Concern for the judges’ safety is mounting after news of threats to their lives and pressure from certain politicians in power. Police have provided round-the-clock protection for them, and some judges have hired their own bodyguards, according to a senior Bangkok police officer.
Pol Maj Gen Samroeng Suwannapong, commander of Metropolitan Police Bureau 2, said 24-hour surveillance had been established at the judges’ houses to protect against any threat to their safety. Police checkpoints are also being set up near the residences “at appropriate times” of the day, he added.
The officer said so far there have been no intelligence reports of imminent threats or violence against the judges.
“The Metropolitan Police have provided protection to all the nine Constitution Court judges, in addition to the bodyguards with military backgrounds hired by some of the judges,” Samroeng said.
“Two companies of police have been dispatched to the Constitution Court [already] although the day of the verdict reading has not arrived,” he said, adding that police were gathering intelligence to determine whether reinforcements were |needed.
Eight Constitution Court judges will hand down their verdict on Friday after the ninth one, Jaran Pukditanakul, last week withdrew from the case.
The case has been filed against the Cabinet, the ruling Pheu Thai and Chart Thai Pattana parties, |and certain politicians from the parties who propose constitutional amendment. The petitioners accuse them of attempting to overthrow |the country’s democratic system of government with His Majesty the King as head of state by proposing |a constitutional amendment to |allow the writing of a new constitution.
Red-shirt supporters of the government have heavily criticised the judges for accepting the petitions for judicial review.
A key figure from the ruling |Pheu Thai Party, Udomdej Ratana-sathien, said yesterday he did not expect the Constitution Court to |rule that the amendment proponents violated Article 68 of the Constitution – an offence that could lead to dissolution of the political parties involved.
“The party’s legal team agreed that a ruling like that is unlikely because it goes sharply against the social mainstream,” said Udomdej, who is the chief government whip.
He said it’s more likely the court will reject the petitioners’ case because amending the Constitution to allow writing of a new charter is not an offence under Article 68. Another possible ruling is that amendment to allow writing of a new constitution is not permitted by Article 291, and therefore changes should be made to individual articles, rather than rewriting the entire charter.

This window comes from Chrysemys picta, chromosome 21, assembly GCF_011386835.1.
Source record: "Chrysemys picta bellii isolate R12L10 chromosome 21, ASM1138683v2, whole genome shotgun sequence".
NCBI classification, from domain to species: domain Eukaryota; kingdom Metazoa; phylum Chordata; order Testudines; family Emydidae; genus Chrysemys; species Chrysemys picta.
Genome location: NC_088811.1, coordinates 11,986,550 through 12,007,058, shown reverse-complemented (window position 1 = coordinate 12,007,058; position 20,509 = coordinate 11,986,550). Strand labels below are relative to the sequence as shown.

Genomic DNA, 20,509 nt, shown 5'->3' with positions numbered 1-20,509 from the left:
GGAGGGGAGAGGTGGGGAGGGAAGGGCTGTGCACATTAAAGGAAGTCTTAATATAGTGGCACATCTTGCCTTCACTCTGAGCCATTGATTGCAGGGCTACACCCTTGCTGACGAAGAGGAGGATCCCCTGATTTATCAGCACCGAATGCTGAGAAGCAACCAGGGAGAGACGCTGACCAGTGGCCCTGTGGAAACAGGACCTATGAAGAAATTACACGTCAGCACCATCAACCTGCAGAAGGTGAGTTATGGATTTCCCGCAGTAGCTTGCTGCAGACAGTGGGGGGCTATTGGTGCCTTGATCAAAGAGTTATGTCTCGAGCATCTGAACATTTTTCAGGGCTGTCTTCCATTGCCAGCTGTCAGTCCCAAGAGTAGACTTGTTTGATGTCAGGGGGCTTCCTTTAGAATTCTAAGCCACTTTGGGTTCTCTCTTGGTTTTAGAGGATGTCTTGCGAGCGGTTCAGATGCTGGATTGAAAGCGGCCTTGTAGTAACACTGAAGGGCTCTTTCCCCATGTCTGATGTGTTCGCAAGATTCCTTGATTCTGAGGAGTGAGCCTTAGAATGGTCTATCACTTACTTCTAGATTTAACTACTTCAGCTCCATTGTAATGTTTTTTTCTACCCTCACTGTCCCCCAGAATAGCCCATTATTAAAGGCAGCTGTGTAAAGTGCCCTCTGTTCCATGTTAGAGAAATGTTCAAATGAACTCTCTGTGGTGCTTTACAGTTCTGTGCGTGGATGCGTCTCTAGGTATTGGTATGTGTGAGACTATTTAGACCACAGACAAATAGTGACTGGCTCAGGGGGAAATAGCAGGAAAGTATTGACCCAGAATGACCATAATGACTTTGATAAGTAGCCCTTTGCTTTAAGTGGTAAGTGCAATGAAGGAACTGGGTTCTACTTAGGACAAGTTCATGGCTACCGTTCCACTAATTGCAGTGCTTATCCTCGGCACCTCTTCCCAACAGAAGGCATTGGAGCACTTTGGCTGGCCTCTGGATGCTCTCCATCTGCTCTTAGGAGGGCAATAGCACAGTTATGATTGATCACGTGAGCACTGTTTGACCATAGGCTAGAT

“I think this latter verdict would be good [for the amendment proponents]. It would allow constitutional amendment to be done more quickly because there was no need to establish a constitution drafting assembly,” Udomdej said.
The chief coalition whip said opponents of charter changes might come up with the argument that amending a constitution that was approved by the majority in a public referendum would first require backing in a similar fashion. He noted that charter changes were done by the previous Democrat-led government without any public referendum.
Unlike Pheu Thai seniors like Chavalit Yongchaiyudh and Chaturon Chaisang, Udomdej said that he did not think a court verdict in the case – whatever it would be |– would lead to violence in the |country.
A source from the Constitution Court said yesterday the judges involved were separately studying the testimonies provided by both sides in the case in order to write their personal judgements. The source said the judges would meet |on Friday morning to discuss and vote on the final joint verdict before it is read in the afternoon.
“The whole process will be completed in one day on July 13,” the source said.
Meanwhile, Democrat MP Wirut Kalayasiri, who is one of the five petitioners in the case, said yesterday he was pleased with the two days of hearing of the petitioners, the defendants, and their witnesses last Thursday and Friday.
He said some key defence witnesses had made concessions during the court hearing that would benefit the petitioners’ case. For example, former Parliament president Bhokin Palakula admitted that he voted for Thaksin Shinawatra to become prime minister due to his affection and respect for him. Also, Pheu Thai leader Yongyuth Wichaidit admitted that the ruling party and the red shirts work side-by-side to achieve the same goals.
Wirut said he would submit as additional evidence an audio recording that surfaced recently of House Speaker Somsak Kiartsuranont talking about Thaksin’s influence over the ruling party.
Wirut called on the parties involved to accept a court ruling |in the case for the country’s sake |in the long term. “The court pro-tects the Constitution, righteousness, and the rule of law. Without the court, this country will not survive,” he said.